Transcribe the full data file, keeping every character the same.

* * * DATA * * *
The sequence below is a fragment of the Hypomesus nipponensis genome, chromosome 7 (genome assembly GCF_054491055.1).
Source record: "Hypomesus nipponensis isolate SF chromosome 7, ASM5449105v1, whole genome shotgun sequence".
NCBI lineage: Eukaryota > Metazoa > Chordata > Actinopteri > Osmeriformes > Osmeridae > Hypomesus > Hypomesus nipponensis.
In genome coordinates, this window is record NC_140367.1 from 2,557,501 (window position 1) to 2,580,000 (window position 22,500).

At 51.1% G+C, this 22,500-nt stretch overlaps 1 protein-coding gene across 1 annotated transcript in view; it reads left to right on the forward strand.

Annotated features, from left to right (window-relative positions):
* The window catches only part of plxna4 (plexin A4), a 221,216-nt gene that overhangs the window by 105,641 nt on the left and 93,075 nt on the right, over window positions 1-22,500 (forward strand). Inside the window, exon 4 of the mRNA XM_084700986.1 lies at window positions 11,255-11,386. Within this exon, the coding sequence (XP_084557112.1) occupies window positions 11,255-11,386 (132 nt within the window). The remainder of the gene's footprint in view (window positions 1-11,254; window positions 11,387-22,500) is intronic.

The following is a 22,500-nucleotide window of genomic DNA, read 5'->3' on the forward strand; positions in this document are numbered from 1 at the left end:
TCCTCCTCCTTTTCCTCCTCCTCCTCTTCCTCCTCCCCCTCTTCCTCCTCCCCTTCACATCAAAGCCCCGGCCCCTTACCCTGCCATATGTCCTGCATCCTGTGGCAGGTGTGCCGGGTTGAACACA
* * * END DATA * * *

The sequence below is a fragment of the Hypomesus nipponensis genome, chromosome 7 (genome assembly GCF_054491055.1).
Source record: "Hypomesus nipponensis isolate SF chromosome 7, ASM5449105v1, whole genome shotgun sequence".
NCBI lineage: Eukaryota > Metazoa > Chordata > Actinopteri > Osmeriformes > Osmeridae > Hypomesus > Hypomesus nipponensis.
In genome coordinates, this window is record NC_140367.1 from 2,557,501 (window position 1) to 2,580,000 (window position 22,500).

At 51.1% G+C, this 22,500-nt stretch overlaps 1 protein-coding gene across 1 annotated transcript in view; it reads left to right on the forward strand.

Annotated features, from left to right (window-relative positions):
* The window catches only part of plxna4 (plexin A4), a 221,216-nt gene that overhangs the window by 105,641 nt on the left and 93,075 nt on the right, over window positions 1-22,500 (forward strand). Inside the window, exon 4 of the mRNA XM_084700986.1 lies at window positions 11,255-11,386. Within this exon, the coding sequence (XP_084557112.1) occupies window positions 11,255-11,386 (132 nt within the window). The remainder of the gene's footprint in view (window positions 1-11,254; window positions 11,387-22,500) is intronic.

The following is a 22,500-nucleotide window of genomic DNA, read 5'->3' on the forward strand; positions in this document are numbered from 1 at the left end:
TCCTCCTCCTTTTCCTCCTCCTCCTCTTCCTCCTCCCCCTCTTCCTCCTCCCCTTCACATCAAAGCCCCGGCCCCTTACCCTGCCATATGTCCTGCATCCTGTGGCAGGTGTGCCGGGTTGAACACA